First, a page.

Monday, November 13, 2000,
Chandigarh, India


M A I N   N E W S

Resentment in Pak Air Force

NEW DELHI, Nov 12 (PTI) — The appointment of Air Marshal Mushaf Ali Mir as Pakistan’s new Chief of the Air Staff, superseding five Air Marshals, has sparked off “rumblings of resentment” in the top ranks of the defence establishment in the country.

As Air Marshal Mushaf Ali prepares to take over the reins in the rank of Air Chief Marshal on November 20, Pakistani media reports are saying that the rumblings might break into open with the likelihood of five Air Marshals ranked above the new Air Chief taking the extraordinary step of putting in their papers.

The elevation of Mushaf Ali, who had only been elevated to the rank of Air Marshal on October 20 has triggered widespread debate in the nation — ruled by the Army for major part of its 53-year-old history — with former axed Generals and Marshals venting their fury in public.

“The heartburns” seem to be more pronounced as the present wave of supersessions are coming when the Army is at the helm of affairs again, proclaimed popular Pakistani weekly ‘Friday Times’.

With Mushaf’s appointment, five senior Air Marshals — Farooq Qari, Zahid Anis, Qazi Javed, Pervez Mirza and Riazuddin Shaikh in charge of key Pakistan Air Force commands have been superseded and Pakistan’s military hierarchy are striving hard to evade a public outcry.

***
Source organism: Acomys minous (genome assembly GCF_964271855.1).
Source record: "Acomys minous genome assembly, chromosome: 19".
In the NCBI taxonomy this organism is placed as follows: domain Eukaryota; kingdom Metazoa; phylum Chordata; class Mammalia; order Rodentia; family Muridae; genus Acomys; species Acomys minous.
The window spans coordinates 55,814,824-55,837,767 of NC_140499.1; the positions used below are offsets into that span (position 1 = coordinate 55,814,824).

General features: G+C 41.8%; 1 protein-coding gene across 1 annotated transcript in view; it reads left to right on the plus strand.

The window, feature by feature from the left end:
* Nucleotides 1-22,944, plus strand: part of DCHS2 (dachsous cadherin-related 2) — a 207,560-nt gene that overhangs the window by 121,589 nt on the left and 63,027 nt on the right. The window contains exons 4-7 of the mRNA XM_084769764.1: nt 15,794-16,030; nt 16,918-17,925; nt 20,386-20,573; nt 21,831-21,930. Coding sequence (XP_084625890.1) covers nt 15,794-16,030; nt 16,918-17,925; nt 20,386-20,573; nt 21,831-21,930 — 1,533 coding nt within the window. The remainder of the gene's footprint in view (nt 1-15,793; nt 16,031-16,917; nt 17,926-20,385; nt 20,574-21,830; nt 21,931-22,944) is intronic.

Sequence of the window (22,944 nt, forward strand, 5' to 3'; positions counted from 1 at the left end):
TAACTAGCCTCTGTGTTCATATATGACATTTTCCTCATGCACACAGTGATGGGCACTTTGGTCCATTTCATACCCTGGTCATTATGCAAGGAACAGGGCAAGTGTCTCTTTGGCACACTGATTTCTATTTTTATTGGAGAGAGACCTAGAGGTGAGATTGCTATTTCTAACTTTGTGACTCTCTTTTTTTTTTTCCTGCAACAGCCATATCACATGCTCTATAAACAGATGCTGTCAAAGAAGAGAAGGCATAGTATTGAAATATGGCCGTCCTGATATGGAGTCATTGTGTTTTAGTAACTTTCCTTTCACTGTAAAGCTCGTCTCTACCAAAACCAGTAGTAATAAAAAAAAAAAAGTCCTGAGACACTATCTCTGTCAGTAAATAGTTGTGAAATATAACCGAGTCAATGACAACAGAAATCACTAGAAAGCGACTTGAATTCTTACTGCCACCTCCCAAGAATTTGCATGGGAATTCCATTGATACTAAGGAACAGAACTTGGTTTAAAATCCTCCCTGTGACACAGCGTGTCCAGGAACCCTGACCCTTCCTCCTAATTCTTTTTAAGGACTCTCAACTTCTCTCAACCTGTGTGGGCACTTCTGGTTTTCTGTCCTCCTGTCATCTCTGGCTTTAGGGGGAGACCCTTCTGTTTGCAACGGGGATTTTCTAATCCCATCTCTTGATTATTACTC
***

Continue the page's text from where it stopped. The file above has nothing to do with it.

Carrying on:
Pakistani media reports said Chief Executive Gen Pervez Musharraf — himself a beneficiary of supersession — was trying through Air Chief designate to persuade the five senior air force commanders to stay on.

Air Marshal Mushaf Ali personally is reported to have met the seniormost serving Air Force officer, Vice Chief of the Air Staff Air Marshal Farooq Qari to request him not to seek premature retirement. But media reports said the five Air Marshals were bent upon quitting to register their protest.

While announcing the appointment of the new Air Chief, the ruling Pakistani military clique attempted a damage control exercise by pointing out that supersessions were nothing new in the country’s defence establishment having happened five times in the Air Force and at least three times in the Army.

But in a setback to the military junta, two senior axed Generals Ali Kuli Khan and Khalid Nawaz Malik, whose claims were brushed aside to make way for General Musharraf have in media rejoinders pointed out that while earlier supersession in the armed forces had created divisions and resentment, these had always been carried out by civilian governments.

Former Army Chief Mirza Aslam Beg has also jumped into the fray coming out strongly against the recent supersessions saying that these were eroding the professional character of the Pakistani services.

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